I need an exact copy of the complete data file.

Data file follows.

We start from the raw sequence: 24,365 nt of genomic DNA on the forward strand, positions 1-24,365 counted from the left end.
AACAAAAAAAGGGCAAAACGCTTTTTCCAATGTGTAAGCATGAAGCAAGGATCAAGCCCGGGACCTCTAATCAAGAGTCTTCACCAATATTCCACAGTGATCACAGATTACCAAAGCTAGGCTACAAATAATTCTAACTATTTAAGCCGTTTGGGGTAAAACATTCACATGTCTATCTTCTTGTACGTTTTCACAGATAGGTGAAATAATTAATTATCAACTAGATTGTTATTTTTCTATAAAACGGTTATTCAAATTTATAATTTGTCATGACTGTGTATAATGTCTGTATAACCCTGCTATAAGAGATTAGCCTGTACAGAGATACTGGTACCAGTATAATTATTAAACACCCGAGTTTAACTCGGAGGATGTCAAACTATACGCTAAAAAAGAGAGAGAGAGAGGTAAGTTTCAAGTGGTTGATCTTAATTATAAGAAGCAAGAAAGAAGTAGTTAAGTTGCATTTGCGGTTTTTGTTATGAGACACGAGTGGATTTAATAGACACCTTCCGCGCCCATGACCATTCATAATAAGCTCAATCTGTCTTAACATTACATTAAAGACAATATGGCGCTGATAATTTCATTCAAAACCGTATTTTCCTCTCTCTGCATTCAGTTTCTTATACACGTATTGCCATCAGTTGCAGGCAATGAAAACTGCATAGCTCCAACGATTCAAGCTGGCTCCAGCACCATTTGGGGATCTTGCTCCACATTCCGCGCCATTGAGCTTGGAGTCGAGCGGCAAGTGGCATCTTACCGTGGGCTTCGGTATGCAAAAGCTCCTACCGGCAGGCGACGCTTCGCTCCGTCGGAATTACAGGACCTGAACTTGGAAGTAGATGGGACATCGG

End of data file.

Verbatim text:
We start from the raw sequence: 24,365 nt of genomic DNA on the forward strand, positions 1-24,365 counted from the left end.
AACAAAAAAAGGGCAAAACGCTTTTTCCAATGTGTAAGCATGAAGCAAGGATCAAGCCCGGGACCTCTAATCAAGAGTCTTCACCAATATTCCACAGTGATCACAGATTACCAAAGCTAGGCTACAAATAATTCTAACTATTTAAGCCGTTTGGGGTAAAACATTCACATGTCTATCTTCTTGTACGTTTTCACAGATAGGTGAAATAATTAATTATCAACTAGATTGTTATTTTTCTATAAAACGGTTATTCAAATTTATAATTTGTCATGACTGTGTATAATGTCTGTATAACCCTGCTATAAGAGATTAGCCTGTACAGAGATACTGGTACCAGTATAATTATTAAACACCCGAGTTTAACTCGGAGGATGTCAAACTATACGCTAAAAAAGAGAGAGAGAGAGGTAAGTTTCAAGTGGTTGATCTTAATTATAAGAAGCAAGAAAGAAGTAGTTAAGTTGCATTTGCGGTTTTTGTTATGAGACACGAGTGGATTTAATAGACACCTTCCGCGCCCATGACCATTCATAATAAGCTCAATCTGTCTTAACATTACATTAAAGACAATATGGCGCTGATAATTTCATTCAAAACCGTATTTTCCTCTCTCTGCATTCAGTTTCTTATACACGTATTGCCATCAGTTGCAGGCAATGAAAACTGCATAGCTCCAACGATTCAAGCTGGCTCCAGCACCATTTGGGGATCTTGCTCCACATTCCGCGCCATTGAGCTTGGAGTCGAGCGGCAAGTGGCATCTTACCGTGGGCTTCGGTATGCAAAAGCTCCTACCGGCAGGCGACGCTTCGCTCCGTCGGAATTACAGGACCTGAACTTGGAAGTAGATGGGACATCGG